P051
Prison ethnographies, research intimacies and social change

Convenors:
Ines Hasselberg (ICS - University of Minho)
Carolina Boe (Université Paris-Descartes, Sorbonne-Cité)
Stream:
Panels
Location:
M-340
Start time:
3 August, 2014 at 9:00
Session slots:
3

Short abstract:

This panel reflects on the particular challenges of conducting anthropological studies in and of prison establishments. Paying particular attention to matters of positionality, access and personal engagement it explores the dynamics of intimacy and collaboration in prison ethnographies.

Long abstract:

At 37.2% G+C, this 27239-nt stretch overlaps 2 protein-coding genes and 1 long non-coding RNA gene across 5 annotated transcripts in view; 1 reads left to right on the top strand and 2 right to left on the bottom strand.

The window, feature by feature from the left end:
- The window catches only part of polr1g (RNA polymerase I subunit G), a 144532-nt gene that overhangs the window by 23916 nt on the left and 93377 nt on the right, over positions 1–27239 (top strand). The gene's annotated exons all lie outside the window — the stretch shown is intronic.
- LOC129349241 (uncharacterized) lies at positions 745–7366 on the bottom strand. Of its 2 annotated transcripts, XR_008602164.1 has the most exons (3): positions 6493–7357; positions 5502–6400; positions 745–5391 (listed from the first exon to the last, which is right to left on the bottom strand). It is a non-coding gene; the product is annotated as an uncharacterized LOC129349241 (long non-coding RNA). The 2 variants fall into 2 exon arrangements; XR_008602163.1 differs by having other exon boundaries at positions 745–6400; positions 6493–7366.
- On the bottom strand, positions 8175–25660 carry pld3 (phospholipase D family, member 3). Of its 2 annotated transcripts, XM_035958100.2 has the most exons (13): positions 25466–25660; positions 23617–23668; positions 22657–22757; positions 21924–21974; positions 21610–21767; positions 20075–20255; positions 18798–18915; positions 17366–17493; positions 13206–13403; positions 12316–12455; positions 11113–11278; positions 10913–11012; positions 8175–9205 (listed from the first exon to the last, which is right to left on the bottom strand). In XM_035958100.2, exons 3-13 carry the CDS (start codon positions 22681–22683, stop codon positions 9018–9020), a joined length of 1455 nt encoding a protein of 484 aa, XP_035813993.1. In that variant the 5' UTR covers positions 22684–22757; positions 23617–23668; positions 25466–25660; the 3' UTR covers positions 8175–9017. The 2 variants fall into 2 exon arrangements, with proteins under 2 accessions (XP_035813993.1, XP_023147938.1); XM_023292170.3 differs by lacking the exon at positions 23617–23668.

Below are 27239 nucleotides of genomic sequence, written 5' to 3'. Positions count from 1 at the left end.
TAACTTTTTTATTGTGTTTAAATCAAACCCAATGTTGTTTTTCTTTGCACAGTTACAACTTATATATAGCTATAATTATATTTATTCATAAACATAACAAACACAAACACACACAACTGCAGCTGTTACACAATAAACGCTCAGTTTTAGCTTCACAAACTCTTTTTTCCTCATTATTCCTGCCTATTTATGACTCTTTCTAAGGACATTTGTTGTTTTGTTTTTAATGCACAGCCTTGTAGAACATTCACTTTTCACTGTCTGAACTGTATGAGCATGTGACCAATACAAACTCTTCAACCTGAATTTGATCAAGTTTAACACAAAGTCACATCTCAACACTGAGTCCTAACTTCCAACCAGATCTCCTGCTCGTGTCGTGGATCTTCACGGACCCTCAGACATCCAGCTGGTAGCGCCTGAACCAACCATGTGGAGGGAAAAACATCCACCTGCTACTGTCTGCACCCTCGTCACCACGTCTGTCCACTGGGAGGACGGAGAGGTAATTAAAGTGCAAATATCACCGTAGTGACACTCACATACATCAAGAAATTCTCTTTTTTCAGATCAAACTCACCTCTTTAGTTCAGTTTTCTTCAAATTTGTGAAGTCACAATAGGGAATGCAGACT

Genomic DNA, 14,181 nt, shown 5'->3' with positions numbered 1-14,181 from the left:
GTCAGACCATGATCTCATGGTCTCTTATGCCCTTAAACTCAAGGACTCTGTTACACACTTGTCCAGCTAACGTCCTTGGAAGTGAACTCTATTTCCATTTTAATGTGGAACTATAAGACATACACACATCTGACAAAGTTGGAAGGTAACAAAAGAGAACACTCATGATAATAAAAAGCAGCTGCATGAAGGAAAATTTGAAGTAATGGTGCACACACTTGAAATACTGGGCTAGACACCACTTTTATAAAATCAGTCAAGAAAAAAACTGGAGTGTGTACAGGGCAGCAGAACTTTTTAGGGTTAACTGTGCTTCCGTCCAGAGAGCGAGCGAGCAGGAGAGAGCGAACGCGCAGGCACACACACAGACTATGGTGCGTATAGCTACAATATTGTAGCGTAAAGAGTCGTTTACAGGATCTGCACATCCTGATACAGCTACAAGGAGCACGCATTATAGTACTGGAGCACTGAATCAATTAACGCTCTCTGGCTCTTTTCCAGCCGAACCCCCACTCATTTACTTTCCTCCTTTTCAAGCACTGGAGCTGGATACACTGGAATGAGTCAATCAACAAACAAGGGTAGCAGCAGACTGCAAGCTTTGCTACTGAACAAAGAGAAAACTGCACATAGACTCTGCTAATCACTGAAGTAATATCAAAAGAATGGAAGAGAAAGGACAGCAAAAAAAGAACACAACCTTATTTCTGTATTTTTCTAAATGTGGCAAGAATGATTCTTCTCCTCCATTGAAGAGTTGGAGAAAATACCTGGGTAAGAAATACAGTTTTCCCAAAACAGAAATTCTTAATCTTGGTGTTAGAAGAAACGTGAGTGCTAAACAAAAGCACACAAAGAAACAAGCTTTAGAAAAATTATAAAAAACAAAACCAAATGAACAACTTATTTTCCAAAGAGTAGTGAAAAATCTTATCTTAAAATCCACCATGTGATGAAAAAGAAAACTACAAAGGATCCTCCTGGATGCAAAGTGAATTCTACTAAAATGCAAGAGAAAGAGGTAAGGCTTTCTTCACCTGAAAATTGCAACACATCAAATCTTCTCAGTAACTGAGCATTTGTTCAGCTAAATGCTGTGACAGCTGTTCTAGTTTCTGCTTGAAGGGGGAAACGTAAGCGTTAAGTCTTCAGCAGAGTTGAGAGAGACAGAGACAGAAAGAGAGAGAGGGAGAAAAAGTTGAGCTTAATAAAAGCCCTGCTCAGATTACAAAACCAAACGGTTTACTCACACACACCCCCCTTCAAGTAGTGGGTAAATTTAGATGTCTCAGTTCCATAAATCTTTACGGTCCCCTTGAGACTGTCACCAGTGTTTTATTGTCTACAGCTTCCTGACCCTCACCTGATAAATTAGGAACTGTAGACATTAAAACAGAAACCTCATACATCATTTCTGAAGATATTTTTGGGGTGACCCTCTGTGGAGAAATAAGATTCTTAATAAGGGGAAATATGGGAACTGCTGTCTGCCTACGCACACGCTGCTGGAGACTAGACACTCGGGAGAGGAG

This panel reflects on the particular challenges of conducting anthropological studies in and of prison establishments. Paying particular attention to matters of positionality, access and personal engagement it explores the dynamics of intimacy and collaboration in prison ethnographies. Prisons are not just spaces of confinement, they are spaces where legitimacy, punishment, justice and deprivation take expression in daily life - where such concepts are lived, experienced and contested, not just by prisoners themselves but also by others involved in their life as officers, staff and family members. Research in and of spaces of punishment is thus likely to be intense regarding sensorial and embodied experiences. Furthermore, conducting research in prison will demand not just the collaboration of the research participants themselves, but also of other entities as prison services or civil society groups. The kind of access that the researcher is granted in prison will in effect influence the engagement she will have with people within and the collaborations that are possible, necessary or even inevitable to the research process - what impact do these bear in the production of knowledge? What happens when the different actors (prisoners, staff, policymakers, civil society) work together or against one another to bring about sociopolitical change? In what ways do emotions and senses affect how prison life is perceived and embodied? How to make sense of the emotional connections and collaborations established in such contexts? We invite empirical contributions and critical discussions that address these issues from diverse standpoints and geographical contexts.